Courtesy Marvel

Jessica and Trish’s relationship in Jessica Jones was without a doubt one of the highlights of its first season. We saw it grow from estrangement to affection, culminating in Jessica telling Trish she loved her as she snapped Kilgrave’s neck. They’re the Daria and Jane of superheroes, and it looks like we’re going to see a hell of a lot more of them.

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In an interview with Entertainment Weekly, executive producer Melissa Rosenberg acknowledged that next season of Jessica Jones will really focus on the friendship between Jessica (Krysten Ritter) and Trish (Rachael Taylor).

“That is the core relationship in the piece. It is about female friendship, it is about how friends evolve — they’re sisters, really — and it’s about how they evolve and ping off each other,” Rosenberg said.

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Portraying female friendships on screen is, in some ways, a recent phenomenon. Sure, we’ve had our Golden Girls, our Laverne and Shirley, but for the most part female friendships have been portrayed as simple, catty and, sadly, focused on men (Sorry gents, we already see you all the time, we don’t want to gab about you all the time too).

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Think of Carrie and the girls on Sex and the City, who spent more of their time talking about guys. Or the girls on Friends, who spent most of their time talking about guys. Or the girls on The Big Bang Theory, who spend most of their time talking about guys. That episode where they visited the comic book shop to “learn the guys’ hobby” still makes my soul bleed.

This has started to turn around over the past few years, as more writers acknowledge what real female friendships are like. We saw Leslie and Ann on Parks and Recreation grow from being professional allies to having a deep and thoughtful relationship. We’ve got the amazing women on Broad City, the other amazing women on Orange is the New Black. And, of course, Jessica Jones.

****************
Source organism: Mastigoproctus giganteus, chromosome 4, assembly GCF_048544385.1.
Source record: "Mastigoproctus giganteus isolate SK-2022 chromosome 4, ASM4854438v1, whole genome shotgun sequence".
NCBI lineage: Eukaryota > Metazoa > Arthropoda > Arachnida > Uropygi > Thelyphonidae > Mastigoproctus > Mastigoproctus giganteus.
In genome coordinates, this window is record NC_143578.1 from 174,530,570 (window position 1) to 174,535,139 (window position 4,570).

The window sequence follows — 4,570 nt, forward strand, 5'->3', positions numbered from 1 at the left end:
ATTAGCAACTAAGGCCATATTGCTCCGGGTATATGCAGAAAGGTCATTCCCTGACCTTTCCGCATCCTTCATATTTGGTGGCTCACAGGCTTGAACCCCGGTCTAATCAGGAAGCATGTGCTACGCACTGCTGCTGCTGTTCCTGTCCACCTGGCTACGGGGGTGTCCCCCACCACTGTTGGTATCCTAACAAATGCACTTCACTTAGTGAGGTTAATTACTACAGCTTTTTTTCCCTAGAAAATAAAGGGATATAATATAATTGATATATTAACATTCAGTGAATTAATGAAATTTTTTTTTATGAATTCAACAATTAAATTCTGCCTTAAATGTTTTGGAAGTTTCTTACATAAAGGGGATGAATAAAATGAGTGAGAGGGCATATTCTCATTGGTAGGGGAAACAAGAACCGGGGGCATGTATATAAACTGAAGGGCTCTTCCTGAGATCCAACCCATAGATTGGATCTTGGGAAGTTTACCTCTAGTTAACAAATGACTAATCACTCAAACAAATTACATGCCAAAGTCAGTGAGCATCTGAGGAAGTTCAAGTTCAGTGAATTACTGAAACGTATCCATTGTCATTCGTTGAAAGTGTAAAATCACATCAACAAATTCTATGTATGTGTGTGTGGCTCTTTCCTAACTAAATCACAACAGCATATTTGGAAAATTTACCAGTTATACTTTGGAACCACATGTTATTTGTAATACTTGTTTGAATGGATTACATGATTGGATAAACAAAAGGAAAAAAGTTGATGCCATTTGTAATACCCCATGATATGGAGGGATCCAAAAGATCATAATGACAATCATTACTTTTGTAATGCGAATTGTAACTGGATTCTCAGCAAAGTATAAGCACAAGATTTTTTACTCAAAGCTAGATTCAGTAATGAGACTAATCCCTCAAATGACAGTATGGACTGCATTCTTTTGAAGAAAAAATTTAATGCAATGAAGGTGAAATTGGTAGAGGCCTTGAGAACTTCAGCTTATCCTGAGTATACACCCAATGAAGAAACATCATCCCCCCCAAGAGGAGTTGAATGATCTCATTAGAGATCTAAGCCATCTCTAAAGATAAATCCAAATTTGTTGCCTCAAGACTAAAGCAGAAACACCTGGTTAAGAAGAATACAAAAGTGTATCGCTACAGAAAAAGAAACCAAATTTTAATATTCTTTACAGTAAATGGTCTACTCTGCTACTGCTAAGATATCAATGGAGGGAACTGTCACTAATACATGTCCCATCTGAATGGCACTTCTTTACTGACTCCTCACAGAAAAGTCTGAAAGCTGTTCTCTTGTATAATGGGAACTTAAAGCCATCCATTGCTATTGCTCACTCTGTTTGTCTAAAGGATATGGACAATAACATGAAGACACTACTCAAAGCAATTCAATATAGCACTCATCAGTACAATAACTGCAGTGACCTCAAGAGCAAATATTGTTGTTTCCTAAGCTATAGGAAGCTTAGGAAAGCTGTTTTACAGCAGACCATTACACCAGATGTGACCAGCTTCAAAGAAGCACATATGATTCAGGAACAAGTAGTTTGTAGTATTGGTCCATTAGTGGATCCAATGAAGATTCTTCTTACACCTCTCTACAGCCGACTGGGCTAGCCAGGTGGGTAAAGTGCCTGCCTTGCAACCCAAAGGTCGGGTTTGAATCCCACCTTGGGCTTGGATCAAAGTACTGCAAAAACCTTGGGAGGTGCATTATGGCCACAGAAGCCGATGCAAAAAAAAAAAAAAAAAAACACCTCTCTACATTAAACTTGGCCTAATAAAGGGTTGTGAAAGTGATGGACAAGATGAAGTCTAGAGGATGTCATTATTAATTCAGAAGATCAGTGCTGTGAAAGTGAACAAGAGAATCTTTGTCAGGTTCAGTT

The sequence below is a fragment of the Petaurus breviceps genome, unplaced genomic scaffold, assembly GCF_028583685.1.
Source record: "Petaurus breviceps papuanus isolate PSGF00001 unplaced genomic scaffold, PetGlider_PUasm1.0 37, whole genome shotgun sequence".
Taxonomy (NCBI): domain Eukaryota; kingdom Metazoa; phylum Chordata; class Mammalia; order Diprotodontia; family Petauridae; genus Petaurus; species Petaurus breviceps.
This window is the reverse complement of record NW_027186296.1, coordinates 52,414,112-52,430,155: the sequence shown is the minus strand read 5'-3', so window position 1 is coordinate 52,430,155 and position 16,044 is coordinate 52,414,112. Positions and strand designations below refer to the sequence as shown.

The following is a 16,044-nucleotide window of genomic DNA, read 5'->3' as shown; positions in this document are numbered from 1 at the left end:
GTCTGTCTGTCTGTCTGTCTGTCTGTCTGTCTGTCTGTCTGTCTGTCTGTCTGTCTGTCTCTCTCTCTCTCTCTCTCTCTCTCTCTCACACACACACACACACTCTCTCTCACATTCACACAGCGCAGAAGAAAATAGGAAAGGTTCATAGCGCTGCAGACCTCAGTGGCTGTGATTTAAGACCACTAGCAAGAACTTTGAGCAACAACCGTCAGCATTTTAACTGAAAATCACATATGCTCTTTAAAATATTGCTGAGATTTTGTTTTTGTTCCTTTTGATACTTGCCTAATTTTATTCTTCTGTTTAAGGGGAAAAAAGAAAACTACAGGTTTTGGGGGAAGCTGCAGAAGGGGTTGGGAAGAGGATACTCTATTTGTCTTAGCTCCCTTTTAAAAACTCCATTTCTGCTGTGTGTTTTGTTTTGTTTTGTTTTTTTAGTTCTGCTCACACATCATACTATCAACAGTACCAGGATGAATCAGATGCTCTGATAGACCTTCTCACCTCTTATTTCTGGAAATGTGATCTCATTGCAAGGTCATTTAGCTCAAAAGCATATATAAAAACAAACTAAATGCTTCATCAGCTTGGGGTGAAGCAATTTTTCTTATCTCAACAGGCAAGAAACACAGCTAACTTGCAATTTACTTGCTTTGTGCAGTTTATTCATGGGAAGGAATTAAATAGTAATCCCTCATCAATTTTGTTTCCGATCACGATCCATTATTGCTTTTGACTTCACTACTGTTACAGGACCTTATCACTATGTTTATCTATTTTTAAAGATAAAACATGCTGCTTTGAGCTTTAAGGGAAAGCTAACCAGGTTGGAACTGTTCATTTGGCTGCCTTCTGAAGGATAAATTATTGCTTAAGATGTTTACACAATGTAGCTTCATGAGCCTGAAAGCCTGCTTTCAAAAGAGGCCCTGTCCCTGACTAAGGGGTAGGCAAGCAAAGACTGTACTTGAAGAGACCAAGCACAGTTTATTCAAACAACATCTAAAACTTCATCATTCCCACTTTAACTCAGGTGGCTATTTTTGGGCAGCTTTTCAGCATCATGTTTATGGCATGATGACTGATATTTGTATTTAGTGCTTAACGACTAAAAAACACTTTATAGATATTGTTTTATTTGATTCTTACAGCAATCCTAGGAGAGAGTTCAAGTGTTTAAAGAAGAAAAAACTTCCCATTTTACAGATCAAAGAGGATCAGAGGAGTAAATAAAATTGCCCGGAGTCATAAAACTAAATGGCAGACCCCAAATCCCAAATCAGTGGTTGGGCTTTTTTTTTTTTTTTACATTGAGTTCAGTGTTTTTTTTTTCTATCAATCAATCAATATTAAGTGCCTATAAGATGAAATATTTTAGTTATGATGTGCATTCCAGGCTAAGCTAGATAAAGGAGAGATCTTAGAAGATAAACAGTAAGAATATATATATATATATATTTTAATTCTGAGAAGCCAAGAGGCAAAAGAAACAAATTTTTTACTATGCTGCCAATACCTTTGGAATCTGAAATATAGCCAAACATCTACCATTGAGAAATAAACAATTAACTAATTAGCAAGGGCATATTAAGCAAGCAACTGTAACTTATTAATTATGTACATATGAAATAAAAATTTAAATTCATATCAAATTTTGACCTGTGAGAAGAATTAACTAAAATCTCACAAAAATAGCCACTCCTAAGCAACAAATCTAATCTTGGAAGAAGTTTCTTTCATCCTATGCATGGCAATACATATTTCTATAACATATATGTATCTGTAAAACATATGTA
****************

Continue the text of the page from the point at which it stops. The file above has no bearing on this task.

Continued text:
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The strength in their relationship lies in what each of them bring to the table. Trish has just about everything in life, except Jessica’s powers, and Jessica has all the power in the world, but doesn’t have Trish’s heart and generosity. Rosenberg said it’s all about each of them needing something that the other woman has, making both of them essential partners in their relationship. Even if jealousy sometimes plays a factor.

“It’s an interesting dichotomy of them figuring out there’s an envy involved, there’s support, there’s compassion, there’s frustration,” Rosenberg said.

Courtesy Lifetime

It’s kind of similar to the dynamic established between Quinn and Rachel in the first season of Lifetime’s UnREAL (I’m not going to go into the second season, because it hurts my heart too much to see how far it’s fallen). That was another show where the season finale concluded with the two female characters telling each other “I love you,” despite the fact that they had so much to hate or envy about the other.

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And for those of you who are shipping “Trishica” pretty hard (I might be the first person to coin that), you might want to put your fan art in storage. Doesn’t look like it’s going to happen.

“Honestly, I love that people are seeing that. I’m fine with that. It’s not what interests me about their relationship. To me, it’s about their history, and their trust and connection,” Rosenberg said.

Courtesy Marvel

In the meantime, there’s always Jeri, the absolutely killer “power lesbian.” Damn she’s cool.

Jessica Jones is coming back next year in The Defenders, but Season 2 of her series likely won’t be arriving until 2018 at the earliest.